Don't discriminate when it comes to retirement

It may not be a priority for staff at the beginning of their careers, but the sooner we all start planning for retirement, the better.

A robust retirement plan brings financial security and peace of mind, so ensuring that staff at all levels have support when it comes to retirement planning is vital.

This may be as simple as starting to understand their pension options and all the benefits of the Teachers' Pension Scheme. It would also be useful to discuss 'phased' retirement options - the benefits of which seem to have particularly low awareness among teachers.

According to a Freedom of Information request submitted by Wesleyan, just 3% of teachers retiring in 2022/23 took advantage of this option.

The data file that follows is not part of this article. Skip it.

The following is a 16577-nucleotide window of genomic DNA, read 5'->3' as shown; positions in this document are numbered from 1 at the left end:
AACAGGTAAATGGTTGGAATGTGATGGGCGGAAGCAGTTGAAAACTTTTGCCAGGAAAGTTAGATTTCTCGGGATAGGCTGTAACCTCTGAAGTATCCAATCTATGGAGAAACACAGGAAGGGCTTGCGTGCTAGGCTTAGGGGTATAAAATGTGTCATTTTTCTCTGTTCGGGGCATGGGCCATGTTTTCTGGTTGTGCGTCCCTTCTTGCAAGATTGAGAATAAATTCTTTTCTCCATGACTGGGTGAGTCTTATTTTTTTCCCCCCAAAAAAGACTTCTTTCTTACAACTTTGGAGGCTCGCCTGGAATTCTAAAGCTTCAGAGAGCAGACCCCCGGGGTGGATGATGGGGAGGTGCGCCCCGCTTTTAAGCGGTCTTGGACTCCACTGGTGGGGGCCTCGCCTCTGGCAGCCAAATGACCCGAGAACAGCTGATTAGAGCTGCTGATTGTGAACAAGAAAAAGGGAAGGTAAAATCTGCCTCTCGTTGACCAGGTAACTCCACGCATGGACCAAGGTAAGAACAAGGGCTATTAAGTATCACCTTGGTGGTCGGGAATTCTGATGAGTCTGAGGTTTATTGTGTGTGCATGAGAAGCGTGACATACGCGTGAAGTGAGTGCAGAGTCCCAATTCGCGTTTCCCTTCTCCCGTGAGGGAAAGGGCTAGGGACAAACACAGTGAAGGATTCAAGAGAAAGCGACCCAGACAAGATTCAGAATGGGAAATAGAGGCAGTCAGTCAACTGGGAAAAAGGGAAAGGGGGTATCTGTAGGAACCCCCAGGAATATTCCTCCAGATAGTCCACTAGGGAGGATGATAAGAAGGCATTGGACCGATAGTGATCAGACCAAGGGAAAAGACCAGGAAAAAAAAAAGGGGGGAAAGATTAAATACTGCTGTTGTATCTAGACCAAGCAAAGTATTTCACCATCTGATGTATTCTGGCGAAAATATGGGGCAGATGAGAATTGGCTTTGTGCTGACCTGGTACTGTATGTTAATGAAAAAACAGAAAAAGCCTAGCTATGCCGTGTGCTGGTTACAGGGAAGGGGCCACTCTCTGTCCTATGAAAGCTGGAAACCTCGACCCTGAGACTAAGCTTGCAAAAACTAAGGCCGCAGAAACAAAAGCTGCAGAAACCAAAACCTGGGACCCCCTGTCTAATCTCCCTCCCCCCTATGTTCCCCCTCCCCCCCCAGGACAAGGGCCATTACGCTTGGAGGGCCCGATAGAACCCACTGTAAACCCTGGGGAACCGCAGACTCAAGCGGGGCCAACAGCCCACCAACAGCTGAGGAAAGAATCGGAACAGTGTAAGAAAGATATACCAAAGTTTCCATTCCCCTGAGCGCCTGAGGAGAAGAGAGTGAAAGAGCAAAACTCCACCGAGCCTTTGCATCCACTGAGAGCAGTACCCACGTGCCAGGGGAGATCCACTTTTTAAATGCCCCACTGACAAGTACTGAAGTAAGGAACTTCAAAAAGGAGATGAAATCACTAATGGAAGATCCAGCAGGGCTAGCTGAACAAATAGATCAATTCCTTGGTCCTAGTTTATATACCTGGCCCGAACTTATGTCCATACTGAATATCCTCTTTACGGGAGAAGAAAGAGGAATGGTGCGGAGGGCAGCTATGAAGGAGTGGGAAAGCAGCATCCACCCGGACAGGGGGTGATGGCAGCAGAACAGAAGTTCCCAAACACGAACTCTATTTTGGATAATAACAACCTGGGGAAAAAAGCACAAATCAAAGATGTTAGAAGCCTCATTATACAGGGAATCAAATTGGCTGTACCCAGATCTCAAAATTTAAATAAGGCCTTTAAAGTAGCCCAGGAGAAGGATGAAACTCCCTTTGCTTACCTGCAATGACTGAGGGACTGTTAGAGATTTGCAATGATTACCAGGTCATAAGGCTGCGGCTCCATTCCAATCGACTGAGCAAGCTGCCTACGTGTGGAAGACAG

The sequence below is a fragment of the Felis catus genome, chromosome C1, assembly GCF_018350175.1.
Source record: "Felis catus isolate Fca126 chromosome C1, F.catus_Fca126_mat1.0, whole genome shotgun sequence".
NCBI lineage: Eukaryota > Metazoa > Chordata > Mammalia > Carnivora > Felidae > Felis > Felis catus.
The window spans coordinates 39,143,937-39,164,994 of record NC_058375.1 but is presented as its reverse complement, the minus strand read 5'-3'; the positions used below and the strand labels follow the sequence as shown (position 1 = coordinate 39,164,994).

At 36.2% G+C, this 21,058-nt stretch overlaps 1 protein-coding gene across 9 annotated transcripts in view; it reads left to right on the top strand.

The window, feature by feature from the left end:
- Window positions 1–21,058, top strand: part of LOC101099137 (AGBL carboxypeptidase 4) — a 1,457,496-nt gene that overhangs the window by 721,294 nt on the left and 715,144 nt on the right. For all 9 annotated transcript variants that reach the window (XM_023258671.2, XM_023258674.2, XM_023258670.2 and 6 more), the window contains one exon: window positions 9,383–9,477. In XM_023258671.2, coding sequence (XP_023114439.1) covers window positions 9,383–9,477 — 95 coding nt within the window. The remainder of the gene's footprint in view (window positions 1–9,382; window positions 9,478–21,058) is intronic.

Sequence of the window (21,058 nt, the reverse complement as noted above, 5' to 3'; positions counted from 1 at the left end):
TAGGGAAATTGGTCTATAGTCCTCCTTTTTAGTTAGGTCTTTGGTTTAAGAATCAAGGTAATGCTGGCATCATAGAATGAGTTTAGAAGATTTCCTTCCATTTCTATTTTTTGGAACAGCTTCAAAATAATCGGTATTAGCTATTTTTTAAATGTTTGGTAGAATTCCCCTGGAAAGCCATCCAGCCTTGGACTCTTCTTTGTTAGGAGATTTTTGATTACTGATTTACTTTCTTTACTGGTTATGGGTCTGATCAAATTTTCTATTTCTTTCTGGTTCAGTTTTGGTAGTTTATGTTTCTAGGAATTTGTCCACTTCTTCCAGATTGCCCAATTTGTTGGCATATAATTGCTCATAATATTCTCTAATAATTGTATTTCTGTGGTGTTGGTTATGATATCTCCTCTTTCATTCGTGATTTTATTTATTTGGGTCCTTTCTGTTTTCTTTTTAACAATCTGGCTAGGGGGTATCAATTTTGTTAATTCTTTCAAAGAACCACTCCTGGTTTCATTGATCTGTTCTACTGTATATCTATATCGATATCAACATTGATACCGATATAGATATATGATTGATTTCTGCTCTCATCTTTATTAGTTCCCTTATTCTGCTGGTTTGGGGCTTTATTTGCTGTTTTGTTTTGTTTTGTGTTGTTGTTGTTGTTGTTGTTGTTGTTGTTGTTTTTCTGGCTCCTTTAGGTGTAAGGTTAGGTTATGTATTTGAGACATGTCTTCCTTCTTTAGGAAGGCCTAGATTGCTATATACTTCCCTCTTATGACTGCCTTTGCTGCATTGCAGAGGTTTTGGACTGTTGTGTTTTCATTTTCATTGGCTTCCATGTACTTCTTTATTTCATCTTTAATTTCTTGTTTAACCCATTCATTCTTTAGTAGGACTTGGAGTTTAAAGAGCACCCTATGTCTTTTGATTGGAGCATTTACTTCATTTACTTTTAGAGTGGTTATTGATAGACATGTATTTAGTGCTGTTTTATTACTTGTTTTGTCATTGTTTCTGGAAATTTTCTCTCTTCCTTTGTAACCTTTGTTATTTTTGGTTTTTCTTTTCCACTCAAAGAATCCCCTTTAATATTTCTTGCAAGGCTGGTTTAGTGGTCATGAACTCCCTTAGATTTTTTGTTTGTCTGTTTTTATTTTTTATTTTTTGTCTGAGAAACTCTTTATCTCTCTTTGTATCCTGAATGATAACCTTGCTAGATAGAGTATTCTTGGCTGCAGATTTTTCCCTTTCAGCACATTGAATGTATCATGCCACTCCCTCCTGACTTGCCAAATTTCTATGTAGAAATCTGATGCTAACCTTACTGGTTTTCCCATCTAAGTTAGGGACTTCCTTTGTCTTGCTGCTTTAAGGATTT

As mentioned above, phased retirement allows teachers to keep working - albeit fewer hours or in a less senior position - while taking up to 75% of their pension.

There are some more complex rules around it - for example, teachers' reduction in workload must mean that their salaries also reduce at least 20% - but an expert can help explain the rules and advise on what this means for individual circumstances.

Overall, it's a powerful option that gives teachers more flexibility in the direction of their career, and the shape of their retirement.

Bear in mind that while these points are helpful for supporting the financial wellbeing of your staff, they're also applicable when thinking about your own financial health.

Taking a year-long view, being clear about where you need the most support and considering all of the retirement options available to you will likely pay dividends for your wellbeing in the long run.

How can Wesleyan Financial Services help?